Why do this problem?
starts very easily but becomes harder with the second and third matrices. The last part, discovering how to work out how the matrix is made up, is really challenging because there are so few clues.
You could start by doing the first magic matrix on the board together. It is not very surprising when all get the same answer! If anyone gets $11$, for example, instead of $10$, you can check quickly that they are doing it correctly. Then let the class try another couple for themselves, perhaps suggesting that they make sure they choose different numbers from their neighbours. Those
confident with decimals and fractions could try then the next two matrices. This sheet gives six copies of the first matrix and three copies for each of the second and third ones.
After that you could introduce the next matrix with the magic total of $100$, and then continue to show the class how it is built up. For this purpose you can use this sheet with the illustrations from the problem.
After this, the group could be challenged to work in pairs making their own magic matrices. It is advisable to limit these to magic totals between $12$ and $200$. This sheet has six copies of the frame for the matrix. However, squared paper can easily be used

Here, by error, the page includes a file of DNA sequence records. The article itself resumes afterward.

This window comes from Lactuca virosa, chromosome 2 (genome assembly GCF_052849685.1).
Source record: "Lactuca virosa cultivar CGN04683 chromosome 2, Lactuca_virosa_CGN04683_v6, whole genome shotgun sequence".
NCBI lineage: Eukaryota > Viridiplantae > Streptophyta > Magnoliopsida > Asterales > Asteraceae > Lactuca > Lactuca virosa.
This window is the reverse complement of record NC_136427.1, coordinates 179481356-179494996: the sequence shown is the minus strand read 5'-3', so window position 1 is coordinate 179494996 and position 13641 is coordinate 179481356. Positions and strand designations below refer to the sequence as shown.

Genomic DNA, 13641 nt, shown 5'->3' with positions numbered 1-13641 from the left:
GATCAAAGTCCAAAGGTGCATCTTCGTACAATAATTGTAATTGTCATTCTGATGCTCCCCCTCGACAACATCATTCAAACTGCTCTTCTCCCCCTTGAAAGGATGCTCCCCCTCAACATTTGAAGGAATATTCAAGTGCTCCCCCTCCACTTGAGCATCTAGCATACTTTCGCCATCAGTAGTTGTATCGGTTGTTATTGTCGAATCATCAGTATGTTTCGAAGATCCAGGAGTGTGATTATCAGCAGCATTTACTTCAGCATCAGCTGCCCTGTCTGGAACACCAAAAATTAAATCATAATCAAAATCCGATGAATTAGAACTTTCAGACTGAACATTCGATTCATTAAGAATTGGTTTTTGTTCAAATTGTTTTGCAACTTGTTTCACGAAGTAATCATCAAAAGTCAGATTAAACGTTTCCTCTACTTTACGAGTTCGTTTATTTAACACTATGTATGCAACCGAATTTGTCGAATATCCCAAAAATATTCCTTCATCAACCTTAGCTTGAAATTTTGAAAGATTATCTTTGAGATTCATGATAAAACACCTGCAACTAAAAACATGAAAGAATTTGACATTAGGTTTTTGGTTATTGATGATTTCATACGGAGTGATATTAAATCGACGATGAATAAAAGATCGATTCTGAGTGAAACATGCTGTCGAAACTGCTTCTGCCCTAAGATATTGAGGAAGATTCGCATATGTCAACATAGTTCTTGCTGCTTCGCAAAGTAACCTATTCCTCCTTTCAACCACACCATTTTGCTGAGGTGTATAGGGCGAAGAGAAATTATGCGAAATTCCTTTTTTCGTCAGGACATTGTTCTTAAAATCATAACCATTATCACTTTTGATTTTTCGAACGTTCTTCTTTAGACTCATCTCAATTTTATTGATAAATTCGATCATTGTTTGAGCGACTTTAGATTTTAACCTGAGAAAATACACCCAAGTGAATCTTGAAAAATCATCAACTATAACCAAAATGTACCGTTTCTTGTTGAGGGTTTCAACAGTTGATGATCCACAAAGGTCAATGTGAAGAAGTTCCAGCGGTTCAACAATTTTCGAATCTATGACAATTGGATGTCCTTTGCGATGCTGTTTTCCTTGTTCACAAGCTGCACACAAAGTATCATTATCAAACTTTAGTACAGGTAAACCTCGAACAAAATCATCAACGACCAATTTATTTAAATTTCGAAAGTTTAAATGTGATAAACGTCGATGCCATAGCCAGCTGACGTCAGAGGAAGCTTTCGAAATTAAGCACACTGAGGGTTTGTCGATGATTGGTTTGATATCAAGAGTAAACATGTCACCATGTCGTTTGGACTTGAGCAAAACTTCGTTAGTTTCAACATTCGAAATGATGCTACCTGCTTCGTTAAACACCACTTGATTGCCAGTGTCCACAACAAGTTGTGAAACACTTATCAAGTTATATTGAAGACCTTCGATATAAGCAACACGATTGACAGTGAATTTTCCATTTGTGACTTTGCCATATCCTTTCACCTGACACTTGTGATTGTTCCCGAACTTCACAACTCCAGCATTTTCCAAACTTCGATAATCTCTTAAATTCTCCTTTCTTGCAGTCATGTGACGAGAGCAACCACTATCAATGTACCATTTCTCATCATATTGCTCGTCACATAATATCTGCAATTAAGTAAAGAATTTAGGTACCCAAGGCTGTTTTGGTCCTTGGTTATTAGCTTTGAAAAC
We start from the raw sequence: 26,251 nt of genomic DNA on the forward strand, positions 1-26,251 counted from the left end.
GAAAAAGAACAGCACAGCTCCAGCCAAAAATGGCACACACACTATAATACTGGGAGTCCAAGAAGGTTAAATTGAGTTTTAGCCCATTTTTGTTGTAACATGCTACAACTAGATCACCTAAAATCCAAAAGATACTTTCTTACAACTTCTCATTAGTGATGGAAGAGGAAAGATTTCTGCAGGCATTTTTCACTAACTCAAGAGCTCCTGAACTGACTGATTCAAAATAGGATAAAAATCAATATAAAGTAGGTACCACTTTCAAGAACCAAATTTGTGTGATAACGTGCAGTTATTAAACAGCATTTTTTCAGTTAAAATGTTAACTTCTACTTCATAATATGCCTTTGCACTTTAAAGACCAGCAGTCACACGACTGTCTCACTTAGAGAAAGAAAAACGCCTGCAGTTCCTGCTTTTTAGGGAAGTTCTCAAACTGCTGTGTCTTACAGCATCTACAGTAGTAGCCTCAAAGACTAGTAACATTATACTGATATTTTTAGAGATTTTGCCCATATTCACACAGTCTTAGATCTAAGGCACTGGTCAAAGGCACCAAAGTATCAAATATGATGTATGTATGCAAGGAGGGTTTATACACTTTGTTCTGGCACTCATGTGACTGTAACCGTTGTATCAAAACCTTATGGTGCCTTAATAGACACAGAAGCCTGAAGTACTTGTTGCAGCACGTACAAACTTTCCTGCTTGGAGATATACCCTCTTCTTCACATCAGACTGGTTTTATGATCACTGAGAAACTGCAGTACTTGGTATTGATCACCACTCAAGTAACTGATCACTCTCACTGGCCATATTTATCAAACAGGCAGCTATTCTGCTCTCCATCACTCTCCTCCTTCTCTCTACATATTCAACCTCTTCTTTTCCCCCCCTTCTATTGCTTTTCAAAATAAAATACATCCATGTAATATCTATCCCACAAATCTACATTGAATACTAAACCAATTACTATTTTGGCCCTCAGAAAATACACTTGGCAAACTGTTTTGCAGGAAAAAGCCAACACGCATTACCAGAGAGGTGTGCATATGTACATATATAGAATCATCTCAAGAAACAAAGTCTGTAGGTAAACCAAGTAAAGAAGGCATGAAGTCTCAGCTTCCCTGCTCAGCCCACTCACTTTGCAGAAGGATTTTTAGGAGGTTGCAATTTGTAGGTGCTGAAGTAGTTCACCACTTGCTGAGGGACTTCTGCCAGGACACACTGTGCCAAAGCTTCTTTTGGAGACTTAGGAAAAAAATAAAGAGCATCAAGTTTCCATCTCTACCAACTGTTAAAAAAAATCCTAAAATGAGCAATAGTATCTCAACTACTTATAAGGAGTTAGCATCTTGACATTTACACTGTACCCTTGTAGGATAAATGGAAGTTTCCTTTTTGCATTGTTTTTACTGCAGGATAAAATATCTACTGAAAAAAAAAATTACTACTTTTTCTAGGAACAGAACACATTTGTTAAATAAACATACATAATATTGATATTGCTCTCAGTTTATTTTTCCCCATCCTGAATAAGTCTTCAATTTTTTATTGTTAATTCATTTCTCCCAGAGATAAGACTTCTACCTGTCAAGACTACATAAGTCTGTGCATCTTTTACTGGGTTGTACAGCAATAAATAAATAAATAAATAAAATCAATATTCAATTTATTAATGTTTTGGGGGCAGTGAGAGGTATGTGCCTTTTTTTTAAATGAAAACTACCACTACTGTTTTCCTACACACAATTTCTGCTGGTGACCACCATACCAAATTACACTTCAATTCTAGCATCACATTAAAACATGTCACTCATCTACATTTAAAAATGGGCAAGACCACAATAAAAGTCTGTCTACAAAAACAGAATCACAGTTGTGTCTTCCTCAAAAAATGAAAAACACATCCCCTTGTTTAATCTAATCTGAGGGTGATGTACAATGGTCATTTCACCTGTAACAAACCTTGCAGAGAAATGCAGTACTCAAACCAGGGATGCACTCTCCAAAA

The final challenge, to discover what numbers were used to make any of the original three matrices is hard, and could, perhaps, be reserved for the most able learners.
Why not try one of the other matrices?
How can the same number result whichever choices are made?
What number are you choosing for your own matrix?
How are you going to divide it into eight numbers?
You could start with the numbers in the top row of the matrix.
What two numbers could be added together to make $1$?
When the numbers that were used to make up all three of the original matrices have been found, learners could make a larger matrix such as one on a $5$ by $5$ grid.
Suggest sticking with the first matrix and then trying the one which adds to $100$.